Other kinds of stories offer different insights into the human condition and how it is manifested in different cultures. Folk tales, such as the Brother Grimm’s fairy tales, evoke shared human dreams and desires through the many variations stories like Cinderella have in different cultures. On the other hand, works which are concrete and localized in their story lines and social contexts may offer illuminating views into our own lives and times. A recent story on NPR reported on two sisters in Pakistan who were inspired by the novels of English writer Jane Austen, such as Pride and Prejudice (1813), to curate reimagined Austen-like stories set in contemporary Pakistan, Austenistan (2017). Austen’s stories revolve around women who need to marry well and face pressure from family and society to do so. The Pakistani sisters, Mahlia Lone and Laaleen Sukhera, explain in the NPR interview that that situations is very similar to theirs:

We find it easy to relate to her. We find it easy to relate to her era and her characters because Pakistan 200 years later is still very similar to the Regency period… So one of the basic themes in, for example, “Pride And Prejudice,” was the law of primogeniture. If there is no son, then the father’s estate goes intact to his next male relative. We actually have a law like that here. How much more real and substantial can it be?

In some respects, contemporary Pakistan may have some cultural characteristics and norms which share more similarities with the world portrayed in Austen’s novels than does 21st-century England. In his book Intercultural Communication and Ideology (2011), Adrian Holliday points to this aspect of Austen’s work:

While many historical cultural references may be shared, the early 19th-century British society depicted by Jane Austen is no less alien than that of a so-called ‘other culture’. The richness of thick description in Austen’s literature as art enables greater understanding than the fragmentation of available information about such foreign locations.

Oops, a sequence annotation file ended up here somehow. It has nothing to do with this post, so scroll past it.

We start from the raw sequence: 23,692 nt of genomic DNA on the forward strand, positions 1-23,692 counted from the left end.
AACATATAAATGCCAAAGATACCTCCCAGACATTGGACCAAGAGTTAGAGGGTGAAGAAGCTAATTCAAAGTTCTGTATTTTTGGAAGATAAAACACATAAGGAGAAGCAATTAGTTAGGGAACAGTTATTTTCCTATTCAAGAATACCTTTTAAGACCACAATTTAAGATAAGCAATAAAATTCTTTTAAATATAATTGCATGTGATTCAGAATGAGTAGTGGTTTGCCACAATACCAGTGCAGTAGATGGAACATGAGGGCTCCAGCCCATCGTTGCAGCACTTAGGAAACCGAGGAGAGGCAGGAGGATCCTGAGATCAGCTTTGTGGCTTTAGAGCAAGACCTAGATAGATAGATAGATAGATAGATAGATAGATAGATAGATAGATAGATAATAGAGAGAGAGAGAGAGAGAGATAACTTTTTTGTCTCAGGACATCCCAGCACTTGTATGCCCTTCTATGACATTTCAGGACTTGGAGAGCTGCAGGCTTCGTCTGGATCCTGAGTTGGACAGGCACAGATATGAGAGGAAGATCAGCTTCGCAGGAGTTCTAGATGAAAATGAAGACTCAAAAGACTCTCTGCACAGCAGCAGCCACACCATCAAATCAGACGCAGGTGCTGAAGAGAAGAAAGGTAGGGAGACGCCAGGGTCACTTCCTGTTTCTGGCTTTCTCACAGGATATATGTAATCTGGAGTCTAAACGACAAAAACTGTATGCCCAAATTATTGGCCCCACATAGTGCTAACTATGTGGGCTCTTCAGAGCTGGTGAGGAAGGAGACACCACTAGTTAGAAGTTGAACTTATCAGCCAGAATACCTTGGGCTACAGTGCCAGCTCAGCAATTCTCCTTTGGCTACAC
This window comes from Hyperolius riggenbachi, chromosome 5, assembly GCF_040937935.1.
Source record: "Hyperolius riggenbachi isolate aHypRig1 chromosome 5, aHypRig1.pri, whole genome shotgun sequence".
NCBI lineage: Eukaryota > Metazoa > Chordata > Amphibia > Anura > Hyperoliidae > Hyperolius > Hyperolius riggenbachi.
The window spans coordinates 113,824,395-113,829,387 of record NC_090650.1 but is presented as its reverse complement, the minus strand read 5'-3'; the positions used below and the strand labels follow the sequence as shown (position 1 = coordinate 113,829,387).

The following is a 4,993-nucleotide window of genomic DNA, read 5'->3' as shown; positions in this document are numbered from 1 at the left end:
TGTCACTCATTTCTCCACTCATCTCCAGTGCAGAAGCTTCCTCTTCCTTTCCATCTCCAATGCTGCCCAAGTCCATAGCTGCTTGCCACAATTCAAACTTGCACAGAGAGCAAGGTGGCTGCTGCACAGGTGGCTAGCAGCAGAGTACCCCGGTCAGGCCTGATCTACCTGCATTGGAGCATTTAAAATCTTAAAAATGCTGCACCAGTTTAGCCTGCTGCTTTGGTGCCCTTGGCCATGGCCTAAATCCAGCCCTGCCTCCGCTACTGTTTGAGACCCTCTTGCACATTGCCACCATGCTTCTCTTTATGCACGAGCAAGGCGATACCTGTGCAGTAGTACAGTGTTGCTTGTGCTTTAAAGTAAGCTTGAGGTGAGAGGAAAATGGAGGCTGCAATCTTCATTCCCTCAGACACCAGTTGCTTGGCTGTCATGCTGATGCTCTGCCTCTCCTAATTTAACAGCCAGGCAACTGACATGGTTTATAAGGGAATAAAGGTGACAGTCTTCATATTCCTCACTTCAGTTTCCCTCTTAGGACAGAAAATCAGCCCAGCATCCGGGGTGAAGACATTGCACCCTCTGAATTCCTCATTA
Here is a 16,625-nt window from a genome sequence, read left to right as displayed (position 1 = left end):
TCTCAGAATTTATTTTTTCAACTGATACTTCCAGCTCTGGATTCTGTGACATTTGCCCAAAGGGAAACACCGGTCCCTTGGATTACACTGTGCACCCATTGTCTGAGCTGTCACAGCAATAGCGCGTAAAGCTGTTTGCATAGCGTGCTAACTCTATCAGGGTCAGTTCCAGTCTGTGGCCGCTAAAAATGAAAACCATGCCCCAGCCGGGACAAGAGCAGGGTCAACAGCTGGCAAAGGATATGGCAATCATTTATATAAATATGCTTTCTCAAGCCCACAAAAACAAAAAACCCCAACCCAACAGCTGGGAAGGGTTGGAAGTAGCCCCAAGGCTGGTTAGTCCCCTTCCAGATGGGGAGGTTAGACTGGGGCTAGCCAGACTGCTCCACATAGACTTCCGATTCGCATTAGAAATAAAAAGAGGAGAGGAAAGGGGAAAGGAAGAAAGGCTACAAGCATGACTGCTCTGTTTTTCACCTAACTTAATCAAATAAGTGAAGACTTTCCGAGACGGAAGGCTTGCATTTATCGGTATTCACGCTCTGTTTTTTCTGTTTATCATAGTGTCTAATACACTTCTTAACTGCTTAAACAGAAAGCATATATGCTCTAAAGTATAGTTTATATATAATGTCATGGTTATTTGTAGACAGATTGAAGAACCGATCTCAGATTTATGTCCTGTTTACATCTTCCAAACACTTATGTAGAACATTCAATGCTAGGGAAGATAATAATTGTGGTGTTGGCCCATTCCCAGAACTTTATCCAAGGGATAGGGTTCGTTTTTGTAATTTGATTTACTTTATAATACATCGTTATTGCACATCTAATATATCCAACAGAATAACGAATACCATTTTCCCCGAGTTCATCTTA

The “thick description” Austen provides – detailed information about the setting, the characters’ social and economic situation, the social mores and laws in place at the time, the insights into the characters’ thoughts and dreams, which may be at odds with social norms – makes the world both real and believable, enabling the reader to experience the events vicariously, along with the heroines. As Holliday points out, this is quite different from the fragmented and arbitrary views we typically get into other cultures. In the case of Brits reading Austen, there is also not the barrier of a foreign culture:  “Understanding Austen’s society is not inhibited by our long history of mistrust for the foreign Other. Studying Austen’s society would be an excellent basis for studying the universals of the nature of culture.”

That is the wonder of reading novels, being able to see common human characteristics through individual life histories. The stories intrigue us with their uniqueness and specificity, while the shared human experience they evoke may lead us to more acceptance of surface-level differences among us. An article in Science a few years ago described experiments that showed how literary fiction can play an important role in “understanding others’ mental states…a crucial skill that enables the complex social relationships that characterize human societies”. In other words, stories lets us experience what it is like to see the world from someone else’s perspective.

More desirable – less desirable

https://abagond.wordpress.com/category/interracial-marriage/

Example of ad for online dating service featuring “yellow fever”

A recent story on NPR shines a light on racial and ethnic prejudice in online dating services. The story, “‘Least Desirable’? How Racial Discrimination Plays Out In Online Dating”. The story highlights the difficulties Asian men and black women in the US have in using online dating services. A Filipino man reported receiving disturbing message from dating apps, such as the following:

I don’t date Asians — sorry, not sorry.
You’re cute … for an Asian.
I usually like “bears,” but no “panda bears.”